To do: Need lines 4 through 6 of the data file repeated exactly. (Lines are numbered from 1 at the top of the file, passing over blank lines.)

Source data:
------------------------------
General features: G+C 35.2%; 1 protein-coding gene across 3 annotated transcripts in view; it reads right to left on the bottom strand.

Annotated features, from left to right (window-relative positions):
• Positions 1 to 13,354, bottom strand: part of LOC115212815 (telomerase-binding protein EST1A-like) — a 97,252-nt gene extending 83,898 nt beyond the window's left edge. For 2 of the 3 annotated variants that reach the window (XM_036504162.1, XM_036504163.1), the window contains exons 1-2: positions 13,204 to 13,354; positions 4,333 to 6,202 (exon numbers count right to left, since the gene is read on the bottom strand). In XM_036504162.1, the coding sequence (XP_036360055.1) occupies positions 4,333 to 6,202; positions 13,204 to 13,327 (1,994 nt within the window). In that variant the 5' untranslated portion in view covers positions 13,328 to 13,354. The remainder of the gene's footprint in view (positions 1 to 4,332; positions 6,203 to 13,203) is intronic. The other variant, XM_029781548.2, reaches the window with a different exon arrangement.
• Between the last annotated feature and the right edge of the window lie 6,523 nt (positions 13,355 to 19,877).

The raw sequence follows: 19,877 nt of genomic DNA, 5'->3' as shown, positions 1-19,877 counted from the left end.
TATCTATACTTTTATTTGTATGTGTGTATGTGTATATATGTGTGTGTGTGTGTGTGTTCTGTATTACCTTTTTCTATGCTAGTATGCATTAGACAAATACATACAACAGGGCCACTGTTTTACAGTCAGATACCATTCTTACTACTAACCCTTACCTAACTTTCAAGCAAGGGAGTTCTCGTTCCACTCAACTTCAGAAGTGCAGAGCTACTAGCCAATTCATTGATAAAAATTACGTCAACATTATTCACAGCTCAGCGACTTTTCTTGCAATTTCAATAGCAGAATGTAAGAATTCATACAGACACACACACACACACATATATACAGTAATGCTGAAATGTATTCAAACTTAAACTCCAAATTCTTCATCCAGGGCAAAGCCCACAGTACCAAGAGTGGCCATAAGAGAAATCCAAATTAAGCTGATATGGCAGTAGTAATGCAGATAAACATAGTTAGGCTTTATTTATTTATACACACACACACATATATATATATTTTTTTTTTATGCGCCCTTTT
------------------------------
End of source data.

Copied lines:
• Between the last annotated feature and the right edge of the window lie 6,523 nt (positions 13,355 to 19,877).

The raw sequence follows: 19,877 nt of genomic DNA, 5'->3' as shown, positions 1-19,877 counted from the left end.
TATCTATACTTTTATTTGTATGTGTGTATGTGTATATATGTGTGTGTGTGTGTGTGTTCTGTATTACCTTTTTCTATGCTAGTATGCATTAGACAAATACATACAACAGGGCCACTGTTTTACAGTCAGATACCATTCTTACTACTAACCCTTACCTAACTTTCAAGCAAGGGAGTTCTCGTTCCACTCAACTTCAGAAGTGCAGAGCTACTAGCCAATTCATTGATAAAAATTACGTCAACATTATTCACAGCTCAGCGACTTTTCTTGCAATTTCAATAGCAGAATGTAAGAATTCATACAGACACACACACACACACATATATACAGTAATGCTGAAATGTATTCAAACTTAAACTCCAAATTCTTCATCCAGGGCAAAGCCCACAGTACCAAGAGTGGCCATAAGAGAAATCCAAATTAAGCTGATATGGCAGTAGTAATGCAGATAAACATAGTTAGGCTTTATTTATTTATACACACACACACATATATATATATTTTTTTTTTATGCGCCCTTTT